Biodegradable is always best!
When we read the marketing blurb on the side of a consumer package we often see the claim that the product is biodegradable. Does that mean it is harmless to the environment? Not necessarily.
Let imagine the following incident has occurred:
Two road tankers collide while on a bridge puncturing their tanks, which then leak into the nearby river. One tanker is carrying milk, the other diesel.
Which of these products is considered a bigger environmental threat?
The answer is milk. Milk is soluble in water and has a high BOD (biological oxygen demand).
This is a key parameter for the pollution potential of the milk. BOD is used to measure the impact as the micro-organisms in the water use the milk as food. As the micro-organisms consume the milk they deplete oxygen levels in the water.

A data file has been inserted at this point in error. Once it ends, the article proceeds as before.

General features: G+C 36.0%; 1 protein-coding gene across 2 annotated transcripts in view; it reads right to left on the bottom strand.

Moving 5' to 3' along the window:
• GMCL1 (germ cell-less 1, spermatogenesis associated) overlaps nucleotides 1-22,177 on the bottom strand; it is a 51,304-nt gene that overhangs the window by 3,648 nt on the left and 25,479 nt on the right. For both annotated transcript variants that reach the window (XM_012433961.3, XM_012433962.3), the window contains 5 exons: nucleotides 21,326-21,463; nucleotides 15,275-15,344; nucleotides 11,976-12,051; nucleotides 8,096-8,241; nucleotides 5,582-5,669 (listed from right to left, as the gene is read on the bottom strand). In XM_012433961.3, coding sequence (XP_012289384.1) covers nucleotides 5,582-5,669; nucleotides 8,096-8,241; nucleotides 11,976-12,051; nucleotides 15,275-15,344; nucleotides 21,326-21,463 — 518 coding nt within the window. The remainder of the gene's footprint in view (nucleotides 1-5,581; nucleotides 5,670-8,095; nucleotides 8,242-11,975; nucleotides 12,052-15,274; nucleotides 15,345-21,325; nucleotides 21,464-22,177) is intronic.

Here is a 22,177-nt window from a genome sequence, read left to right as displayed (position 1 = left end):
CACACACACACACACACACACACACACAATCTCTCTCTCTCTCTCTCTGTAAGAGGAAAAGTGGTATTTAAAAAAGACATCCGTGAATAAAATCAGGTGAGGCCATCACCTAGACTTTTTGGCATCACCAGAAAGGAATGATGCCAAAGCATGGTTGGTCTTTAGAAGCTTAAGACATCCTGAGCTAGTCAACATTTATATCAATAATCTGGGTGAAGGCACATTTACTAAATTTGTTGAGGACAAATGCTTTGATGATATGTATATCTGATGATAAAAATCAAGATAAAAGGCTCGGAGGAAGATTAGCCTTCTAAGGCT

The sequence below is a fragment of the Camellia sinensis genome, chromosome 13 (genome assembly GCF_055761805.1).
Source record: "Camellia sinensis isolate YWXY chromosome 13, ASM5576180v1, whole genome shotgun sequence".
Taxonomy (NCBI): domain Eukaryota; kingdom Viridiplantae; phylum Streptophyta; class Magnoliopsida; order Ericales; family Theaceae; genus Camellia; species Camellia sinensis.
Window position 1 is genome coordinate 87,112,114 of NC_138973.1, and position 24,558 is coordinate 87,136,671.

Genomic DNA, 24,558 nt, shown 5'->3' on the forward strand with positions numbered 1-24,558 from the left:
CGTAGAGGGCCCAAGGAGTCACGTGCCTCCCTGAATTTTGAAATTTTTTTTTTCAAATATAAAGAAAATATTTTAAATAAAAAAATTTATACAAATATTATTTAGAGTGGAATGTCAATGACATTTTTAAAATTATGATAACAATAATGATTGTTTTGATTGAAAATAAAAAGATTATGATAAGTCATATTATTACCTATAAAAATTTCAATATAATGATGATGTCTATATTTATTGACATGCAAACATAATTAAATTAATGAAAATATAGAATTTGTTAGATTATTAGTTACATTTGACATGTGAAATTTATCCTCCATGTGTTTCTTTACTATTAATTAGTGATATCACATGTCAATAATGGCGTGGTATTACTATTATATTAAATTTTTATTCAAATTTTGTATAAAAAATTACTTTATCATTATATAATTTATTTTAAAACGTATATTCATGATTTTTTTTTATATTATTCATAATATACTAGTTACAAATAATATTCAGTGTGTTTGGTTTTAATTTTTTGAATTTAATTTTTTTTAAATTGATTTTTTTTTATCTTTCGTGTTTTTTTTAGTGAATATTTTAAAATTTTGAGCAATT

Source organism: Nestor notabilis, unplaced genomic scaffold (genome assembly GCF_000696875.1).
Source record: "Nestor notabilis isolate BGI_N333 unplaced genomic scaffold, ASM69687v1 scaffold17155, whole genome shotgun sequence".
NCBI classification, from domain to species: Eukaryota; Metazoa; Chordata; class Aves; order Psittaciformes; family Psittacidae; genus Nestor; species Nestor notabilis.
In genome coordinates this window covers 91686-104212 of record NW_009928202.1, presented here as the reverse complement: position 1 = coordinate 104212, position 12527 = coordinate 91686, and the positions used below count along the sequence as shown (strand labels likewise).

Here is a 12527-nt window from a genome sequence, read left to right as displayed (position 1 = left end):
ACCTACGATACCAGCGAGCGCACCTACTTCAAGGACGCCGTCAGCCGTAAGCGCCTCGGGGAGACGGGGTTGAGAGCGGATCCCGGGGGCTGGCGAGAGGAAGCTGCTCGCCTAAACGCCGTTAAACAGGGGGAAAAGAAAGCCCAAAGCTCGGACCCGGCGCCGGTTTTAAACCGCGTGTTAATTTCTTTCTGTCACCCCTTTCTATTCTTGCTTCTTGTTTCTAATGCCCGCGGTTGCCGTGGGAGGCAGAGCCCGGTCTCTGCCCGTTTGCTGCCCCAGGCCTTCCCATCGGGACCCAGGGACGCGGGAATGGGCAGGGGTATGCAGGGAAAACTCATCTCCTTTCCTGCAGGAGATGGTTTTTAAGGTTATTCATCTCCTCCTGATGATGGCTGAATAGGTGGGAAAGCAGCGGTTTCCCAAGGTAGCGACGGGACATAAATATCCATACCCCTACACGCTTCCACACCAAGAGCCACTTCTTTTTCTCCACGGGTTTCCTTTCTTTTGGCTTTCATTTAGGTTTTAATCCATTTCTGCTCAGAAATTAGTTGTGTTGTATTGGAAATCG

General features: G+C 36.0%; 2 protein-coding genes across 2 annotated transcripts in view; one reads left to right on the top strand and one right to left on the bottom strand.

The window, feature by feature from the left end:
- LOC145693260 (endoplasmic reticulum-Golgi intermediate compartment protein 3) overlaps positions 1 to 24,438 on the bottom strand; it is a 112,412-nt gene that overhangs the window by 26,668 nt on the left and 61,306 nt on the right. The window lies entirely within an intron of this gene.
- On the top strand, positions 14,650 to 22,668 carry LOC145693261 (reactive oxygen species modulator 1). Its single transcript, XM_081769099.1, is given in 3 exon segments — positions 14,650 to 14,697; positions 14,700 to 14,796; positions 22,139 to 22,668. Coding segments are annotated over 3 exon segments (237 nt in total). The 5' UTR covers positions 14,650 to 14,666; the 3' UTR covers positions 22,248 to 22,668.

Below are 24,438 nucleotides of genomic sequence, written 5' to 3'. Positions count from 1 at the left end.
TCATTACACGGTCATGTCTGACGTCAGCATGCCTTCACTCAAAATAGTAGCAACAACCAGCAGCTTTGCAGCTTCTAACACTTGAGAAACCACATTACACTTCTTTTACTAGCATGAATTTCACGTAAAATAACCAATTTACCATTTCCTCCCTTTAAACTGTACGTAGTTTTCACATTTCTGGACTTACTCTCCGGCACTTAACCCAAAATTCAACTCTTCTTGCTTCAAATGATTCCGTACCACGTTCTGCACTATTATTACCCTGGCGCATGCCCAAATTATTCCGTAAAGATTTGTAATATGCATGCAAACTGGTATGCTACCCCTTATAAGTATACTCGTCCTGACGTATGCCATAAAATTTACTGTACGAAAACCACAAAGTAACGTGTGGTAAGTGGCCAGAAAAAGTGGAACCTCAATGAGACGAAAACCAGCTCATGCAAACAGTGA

Diesel has a much lower initial impact and can be cleaned up, thus having a lower overall impact.
We tend to think that if a substance is harmless to us than it is harmless to the environment. This is not always true. Most fish kills that occur are due to lack of oxygen in the water. This often occurs after a rainfall event where organic matter such as leaves are washed into a watercourse..
A real example:
When conducting an environmental site survey of a large bakery, I discovered a pile of dough weighing 2 tonnes oozing through a stormwater grate. When I asked the staff about this, they explained that they were disposing of the off-specification batch of dough to stormwater. They felt that this was okay because bread dough is biodegradable!
When we are disposing of waste to the industrial or municipal waste system biodegradability is a good thing as biodegradable waste can be composted or converted to biogas. Both processes produce saleable products and are essentially greenhouse gas neutral.
Just be sure that your waste biodegradable materials are ending up in the right place.